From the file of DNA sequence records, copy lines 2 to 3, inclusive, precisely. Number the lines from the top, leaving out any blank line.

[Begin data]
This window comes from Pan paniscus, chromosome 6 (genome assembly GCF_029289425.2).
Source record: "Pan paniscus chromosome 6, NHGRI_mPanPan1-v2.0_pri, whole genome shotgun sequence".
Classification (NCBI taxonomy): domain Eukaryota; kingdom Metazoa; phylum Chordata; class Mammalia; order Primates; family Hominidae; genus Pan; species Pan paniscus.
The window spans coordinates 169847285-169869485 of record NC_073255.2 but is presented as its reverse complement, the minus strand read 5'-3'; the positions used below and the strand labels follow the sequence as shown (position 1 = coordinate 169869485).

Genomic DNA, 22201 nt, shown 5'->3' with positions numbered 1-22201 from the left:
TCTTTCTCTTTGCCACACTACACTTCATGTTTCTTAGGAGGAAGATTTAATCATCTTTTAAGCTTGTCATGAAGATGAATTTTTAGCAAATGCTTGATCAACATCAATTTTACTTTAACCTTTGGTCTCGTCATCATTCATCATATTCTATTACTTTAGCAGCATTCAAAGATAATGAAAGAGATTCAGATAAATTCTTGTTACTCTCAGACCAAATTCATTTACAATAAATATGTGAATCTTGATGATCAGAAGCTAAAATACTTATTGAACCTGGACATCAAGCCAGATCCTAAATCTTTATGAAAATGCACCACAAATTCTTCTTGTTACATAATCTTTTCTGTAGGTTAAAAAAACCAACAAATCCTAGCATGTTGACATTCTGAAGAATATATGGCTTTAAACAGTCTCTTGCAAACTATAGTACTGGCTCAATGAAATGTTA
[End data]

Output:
Source record: "Pan paniscus chromosome 6, NHGRI_mPanPan1-v2.0_pri, whole genome shotgun sequence".
Classification (NCBI taxonomy): domain Eukaryota; kingdom Metazoa; phylum Chordata; class Mammalia; order Primates; family Hominidae; genus Pan; species Pan paniscus.